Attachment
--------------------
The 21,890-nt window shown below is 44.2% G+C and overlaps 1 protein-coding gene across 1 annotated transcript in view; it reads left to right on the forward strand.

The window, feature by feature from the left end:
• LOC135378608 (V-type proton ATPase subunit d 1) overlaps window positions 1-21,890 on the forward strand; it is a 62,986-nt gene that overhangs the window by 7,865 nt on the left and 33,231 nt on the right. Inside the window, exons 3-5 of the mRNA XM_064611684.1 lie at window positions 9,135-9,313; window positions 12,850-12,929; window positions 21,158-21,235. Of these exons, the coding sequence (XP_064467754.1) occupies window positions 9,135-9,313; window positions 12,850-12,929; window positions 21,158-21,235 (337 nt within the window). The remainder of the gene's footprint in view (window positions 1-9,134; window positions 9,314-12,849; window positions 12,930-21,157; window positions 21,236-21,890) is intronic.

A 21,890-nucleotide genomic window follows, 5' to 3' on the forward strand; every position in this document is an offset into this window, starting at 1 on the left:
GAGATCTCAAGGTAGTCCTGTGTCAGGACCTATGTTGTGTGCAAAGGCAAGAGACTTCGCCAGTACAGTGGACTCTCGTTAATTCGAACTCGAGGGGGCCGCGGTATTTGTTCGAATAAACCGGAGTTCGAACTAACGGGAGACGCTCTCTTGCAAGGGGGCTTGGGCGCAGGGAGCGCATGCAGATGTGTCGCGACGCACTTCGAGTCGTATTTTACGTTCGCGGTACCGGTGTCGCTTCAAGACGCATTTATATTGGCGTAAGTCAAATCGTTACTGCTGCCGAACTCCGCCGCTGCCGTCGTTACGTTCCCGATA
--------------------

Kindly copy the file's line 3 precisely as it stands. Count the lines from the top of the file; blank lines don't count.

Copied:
• LOC135378608 (V-type proton ATPase subunit d 1) overlaps window positions 1-21,890 on the forward strand; it is a 62,986-nt gene that overhangs the window by 7,865 nt on the left and 33,231 nt on the right. Inside the window, exons 3-5 of the mRNA XM_064611684.1 lie at window positions 9,135-9,313; window positions 12,850-12,929; window positions 21,158-21,235. Of these exons, the coding sequence (XP_064467754.1) occupies window positions 9,135-9,313; window positions 12,850-12,929; window positions 21,158-21,235 (337 nt within the window). The remainder of the gene's footprint in view (window positions 1-9,134; window positions 9,314-12,849; window positions 12,930-21,157; window positions 21,236-21,890) is intronic.